Ever had one of those days? The day got off to a bad start for Mary Magdalene and the other women who went with her to the tomb. What they encountered there left them dazed with wonder and fear, but somewhere, in the middle of it all, the music began and filled their lives. What had been a hardly dared for hope became a joyful reality. How could it not end with tears of joy and delight?
Easter Sunday morning was one of those days for me too, which means that this post takes on the form of a true confession. Along with two other retired priests, l serve Grace Episcopal Church in Dayton, Washington. This morning we had seventeen eager and joyful souls gathered for Easter Sunday worship. Music would make the day extra special. A friend of mine who teaches music at a local college recruited two of his top students to adorn our worship with their skills. So far so good. The first hint that this would not be a normal Sunday morning was my wife reminding me that worship was at 9:00, not 10:00, and I have no idea why 10:00 was stuck in my head because worship at Grace is always at 9:00. The second hint was the nagging suspicion that I had told the students to be sure to be there by 9:30 to get ready. It was true.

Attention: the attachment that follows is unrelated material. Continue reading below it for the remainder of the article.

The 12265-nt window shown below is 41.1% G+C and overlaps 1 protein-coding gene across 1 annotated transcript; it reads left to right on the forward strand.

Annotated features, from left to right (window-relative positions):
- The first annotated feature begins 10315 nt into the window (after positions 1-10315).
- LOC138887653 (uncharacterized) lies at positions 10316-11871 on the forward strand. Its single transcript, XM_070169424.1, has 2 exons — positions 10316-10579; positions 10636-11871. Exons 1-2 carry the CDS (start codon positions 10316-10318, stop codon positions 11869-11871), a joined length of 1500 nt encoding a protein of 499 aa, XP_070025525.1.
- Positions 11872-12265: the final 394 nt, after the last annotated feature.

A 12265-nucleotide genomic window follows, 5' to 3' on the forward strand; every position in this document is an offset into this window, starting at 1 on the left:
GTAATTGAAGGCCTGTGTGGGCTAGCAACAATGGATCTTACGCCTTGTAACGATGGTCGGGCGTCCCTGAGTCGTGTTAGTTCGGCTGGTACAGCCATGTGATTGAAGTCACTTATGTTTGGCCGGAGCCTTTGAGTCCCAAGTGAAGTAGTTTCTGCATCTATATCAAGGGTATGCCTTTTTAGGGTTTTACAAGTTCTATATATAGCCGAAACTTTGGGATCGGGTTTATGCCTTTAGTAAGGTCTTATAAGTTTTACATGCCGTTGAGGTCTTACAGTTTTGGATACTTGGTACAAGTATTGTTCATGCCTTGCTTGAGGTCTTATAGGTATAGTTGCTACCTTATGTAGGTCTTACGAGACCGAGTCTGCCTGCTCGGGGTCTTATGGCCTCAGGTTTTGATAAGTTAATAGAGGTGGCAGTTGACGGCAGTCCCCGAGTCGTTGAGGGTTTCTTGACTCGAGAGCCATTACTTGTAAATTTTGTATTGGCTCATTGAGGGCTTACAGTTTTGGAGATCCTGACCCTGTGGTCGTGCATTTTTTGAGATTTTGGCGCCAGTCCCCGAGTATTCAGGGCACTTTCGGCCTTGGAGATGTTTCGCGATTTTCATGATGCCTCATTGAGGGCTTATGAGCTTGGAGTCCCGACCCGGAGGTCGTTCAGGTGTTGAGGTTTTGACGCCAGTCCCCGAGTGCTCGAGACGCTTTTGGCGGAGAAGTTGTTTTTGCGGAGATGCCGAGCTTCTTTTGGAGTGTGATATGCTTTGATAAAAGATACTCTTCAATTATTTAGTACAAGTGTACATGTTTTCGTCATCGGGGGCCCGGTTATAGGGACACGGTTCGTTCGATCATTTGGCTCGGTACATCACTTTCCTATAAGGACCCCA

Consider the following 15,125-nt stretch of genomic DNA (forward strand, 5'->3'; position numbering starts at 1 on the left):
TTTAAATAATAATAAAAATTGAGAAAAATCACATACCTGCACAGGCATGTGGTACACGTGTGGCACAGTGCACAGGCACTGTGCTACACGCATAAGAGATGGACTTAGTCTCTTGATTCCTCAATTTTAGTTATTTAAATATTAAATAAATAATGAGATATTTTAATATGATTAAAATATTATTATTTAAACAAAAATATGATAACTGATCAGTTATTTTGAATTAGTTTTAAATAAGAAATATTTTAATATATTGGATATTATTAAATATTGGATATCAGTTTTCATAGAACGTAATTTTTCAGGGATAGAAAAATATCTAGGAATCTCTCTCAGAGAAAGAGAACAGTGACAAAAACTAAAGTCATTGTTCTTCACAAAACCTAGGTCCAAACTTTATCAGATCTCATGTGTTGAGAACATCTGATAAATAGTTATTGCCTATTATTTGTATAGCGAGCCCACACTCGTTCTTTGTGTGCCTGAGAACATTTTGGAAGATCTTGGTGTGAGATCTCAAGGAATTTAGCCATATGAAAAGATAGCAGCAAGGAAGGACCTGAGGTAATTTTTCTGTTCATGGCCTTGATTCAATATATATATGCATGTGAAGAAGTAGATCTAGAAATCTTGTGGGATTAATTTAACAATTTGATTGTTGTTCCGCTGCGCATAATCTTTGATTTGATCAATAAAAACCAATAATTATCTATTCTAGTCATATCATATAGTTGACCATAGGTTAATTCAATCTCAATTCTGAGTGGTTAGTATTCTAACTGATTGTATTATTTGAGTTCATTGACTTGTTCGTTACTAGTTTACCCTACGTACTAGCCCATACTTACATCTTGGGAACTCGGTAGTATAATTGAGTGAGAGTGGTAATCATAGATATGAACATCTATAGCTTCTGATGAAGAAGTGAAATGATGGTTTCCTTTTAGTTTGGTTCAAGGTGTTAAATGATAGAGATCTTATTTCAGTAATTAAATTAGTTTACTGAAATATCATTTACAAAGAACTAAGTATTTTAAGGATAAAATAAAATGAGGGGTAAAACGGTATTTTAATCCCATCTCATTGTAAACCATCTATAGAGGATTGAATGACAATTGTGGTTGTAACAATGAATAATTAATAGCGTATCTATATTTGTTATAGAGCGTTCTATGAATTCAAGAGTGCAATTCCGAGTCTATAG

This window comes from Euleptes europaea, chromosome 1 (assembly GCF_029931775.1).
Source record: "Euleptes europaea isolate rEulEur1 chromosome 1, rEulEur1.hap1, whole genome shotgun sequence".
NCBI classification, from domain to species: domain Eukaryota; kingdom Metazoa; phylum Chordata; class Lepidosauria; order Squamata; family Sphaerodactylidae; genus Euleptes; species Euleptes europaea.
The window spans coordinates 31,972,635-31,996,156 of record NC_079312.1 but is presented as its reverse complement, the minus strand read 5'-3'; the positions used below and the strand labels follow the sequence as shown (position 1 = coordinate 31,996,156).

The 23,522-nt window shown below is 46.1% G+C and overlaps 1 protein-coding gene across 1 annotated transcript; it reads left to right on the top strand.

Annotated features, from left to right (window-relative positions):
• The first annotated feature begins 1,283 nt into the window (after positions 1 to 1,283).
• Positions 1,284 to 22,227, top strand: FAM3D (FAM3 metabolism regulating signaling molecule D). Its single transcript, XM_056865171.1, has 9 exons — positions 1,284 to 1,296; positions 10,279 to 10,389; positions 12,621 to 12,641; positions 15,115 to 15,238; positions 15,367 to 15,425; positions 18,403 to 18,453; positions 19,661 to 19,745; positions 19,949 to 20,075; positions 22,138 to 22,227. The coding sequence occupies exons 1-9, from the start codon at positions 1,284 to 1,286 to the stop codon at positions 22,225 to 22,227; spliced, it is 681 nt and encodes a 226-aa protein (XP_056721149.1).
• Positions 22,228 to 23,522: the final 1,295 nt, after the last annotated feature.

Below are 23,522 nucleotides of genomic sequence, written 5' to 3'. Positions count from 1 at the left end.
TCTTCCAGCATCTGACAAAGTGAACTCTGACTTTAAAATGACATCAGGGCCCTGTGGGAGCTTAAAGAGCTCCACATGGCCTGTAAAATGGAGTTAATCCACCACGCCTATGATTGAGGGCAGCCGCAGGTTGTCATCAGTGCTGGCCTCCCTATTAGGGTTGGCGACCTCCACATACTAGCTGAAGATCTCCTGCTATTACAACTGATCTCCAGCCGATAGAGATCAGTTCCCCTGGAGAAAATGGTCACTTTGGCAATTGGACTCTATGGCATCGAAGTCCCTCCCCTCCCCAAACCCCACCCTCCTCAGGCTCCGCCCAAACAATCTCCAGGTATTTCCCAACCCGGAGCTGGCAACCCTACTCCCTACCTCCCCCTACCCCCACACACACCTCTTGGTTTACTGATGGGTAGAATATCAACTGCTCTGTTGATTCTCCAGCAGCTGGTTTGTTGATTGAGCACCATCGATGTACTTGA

How do you stand in front of a congregation waiting for the service to start and tell them you blew it, on Easter of all days for crying out loud? Well, it’s best just to do it and face the music, or lack of it. Their response was to say OK, if we have to wait a bit tell us about the Great Vigil of Easter, tell us all about it. We did finally get underway without music, but just as I was about to begin my sermon, in walked our two musicians. How do you stand in front of a congregation and apologize to two befuddled college students who are not even Episcopalians and have never been here, or in any Episcopal church, before? Well, it’s best just to do it and face the music, and hope for it. The congregation gave them seventeen individual welcomes, they sat down and led us in through the opening hymn, and then the misplaced gospel hymn after my sermon, then a portion of their prelude during the offertory, and by now in sync, they led us in the closing hymn at the right time. Seventeen people then sat back down and listened to a virtuoso violin and piano duet. When it was over, seventeen pairs of eyes were wet with tears of joy and delight. What had been a hardly dared for hope became a joyful reality. How could it not end with tears of joy and delight?
Alleluia, Christ is Risen! The Lord is Risen Indeed, Alleluia!
It’s a good thing that great good news does not depend on pastors like me to get it right. Sometimes God’s messengers bringing that great good news look a lot like college students. Sometimes God’s grace makes itself known through seventeen people in a rural congregation bearing that very name.